The sample size was calculated using G*Power 3.1 software (Faul, Erdfelder, Buchner & Lang) for using a two-sided two sample t-test with an effect size of 0.8. Twenty-six samples were needed to achieve a power of 80% at 0.05 significance level. Owing to predicted test failures, we proceeded to 30 per each experimental model.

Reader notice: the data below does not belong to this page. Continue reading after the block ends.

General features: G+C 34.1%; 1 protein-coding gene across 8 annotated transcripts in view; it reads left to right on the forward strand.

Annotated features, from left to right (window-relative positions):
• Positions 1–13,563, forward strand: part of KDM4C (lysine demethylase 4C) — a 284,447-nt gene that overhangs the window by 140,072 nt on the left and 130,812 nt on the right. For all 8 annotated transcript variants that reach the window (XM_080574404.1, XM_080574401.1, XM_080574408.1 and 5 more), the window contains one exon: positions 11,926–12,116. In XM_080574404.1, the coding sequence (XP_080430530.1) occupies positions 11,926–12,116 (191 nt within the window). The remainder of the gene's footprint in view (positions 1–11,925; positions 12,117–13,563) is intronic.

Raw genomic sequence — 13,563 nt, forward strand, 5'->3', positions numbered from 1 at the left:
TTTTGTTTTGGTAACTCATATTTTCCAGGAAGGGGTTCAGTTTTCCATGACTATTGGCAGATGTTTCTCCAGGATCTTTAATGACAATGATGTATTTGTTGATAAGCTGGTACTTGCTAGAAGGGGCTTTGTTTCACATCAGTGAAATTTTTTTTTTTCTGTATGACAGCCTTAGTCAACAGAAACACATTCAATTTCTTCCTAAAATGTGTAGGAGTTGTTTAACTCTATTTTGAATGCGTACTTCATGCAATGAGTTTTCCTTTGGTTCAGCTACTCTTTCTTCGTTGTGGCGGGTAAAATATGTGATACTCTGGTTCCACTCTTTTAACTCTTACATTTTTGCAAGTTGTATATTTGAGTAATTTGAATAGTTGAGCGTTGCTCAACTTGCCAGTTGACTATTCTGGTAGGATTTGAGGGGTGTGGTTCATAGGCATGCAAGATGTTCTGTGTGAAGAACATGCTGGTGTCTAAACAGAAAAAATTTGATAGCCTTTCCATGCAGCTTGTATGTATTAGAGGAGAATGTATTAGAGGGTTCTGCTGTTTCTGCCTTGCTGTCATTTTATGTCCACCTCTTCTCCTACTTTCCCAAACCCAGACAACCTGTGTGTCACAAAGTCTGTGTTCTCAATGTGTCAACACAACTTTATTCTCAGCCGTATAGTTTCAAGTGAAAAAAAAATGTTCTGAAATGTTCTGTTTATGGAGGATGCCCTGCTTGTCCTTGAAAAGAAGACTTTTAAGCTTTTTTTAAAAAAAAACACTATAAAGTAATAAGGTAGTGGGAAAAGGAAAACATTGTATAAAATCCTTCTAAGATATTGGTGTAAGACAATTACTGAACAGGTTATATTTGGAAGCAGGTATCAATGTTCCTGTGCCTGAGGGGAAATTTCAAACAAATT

The screws were evaluated for resistance to PO, CWR, and CCWR. Evaluations were performed using 30 lab blocks for each experimental model. Each lab block was fixed firmly with a custom-made jig in the frame of a universal material testing machine (MTS Systems Corp., Eden Prairie, MN, USA). Lag in the lab block was tested according to the international test standard, ASTM F543. PO stress was applied at a speed of 5 mm/min until the screw came out (Fig. 2A, B). After deriving the load-displacement graph for the tensile loading, the maximal tensile loading force was recorded in Newton (N). The load conditions were set by referring to the bone screw pullout test method of ASTM F543; the load-displacement graph was derived using the load data recorded according to the displacement control; and N, the highest value in the graph, was called the maximum load. A rotation experiment was performed using the same experimental equipment used in the PO experiment. When inserting the hip screw into the femoral head, the rotation direction of the screw is different to the anterior and posterior of the hip joint, depending on whether the left or right hip joint was being operated on. Mohan et al. [11] reported that the rotation direction may influence the stability of the hip screw because it is different from that of the rear. Therefore, the rotation direction was divided into CW and CCW directions. Rotation was carried out at a test speed of 120°/min (Fig. 2C, D). After deriving the torque-angle graph, the maximum torque value was recorded in N-cm.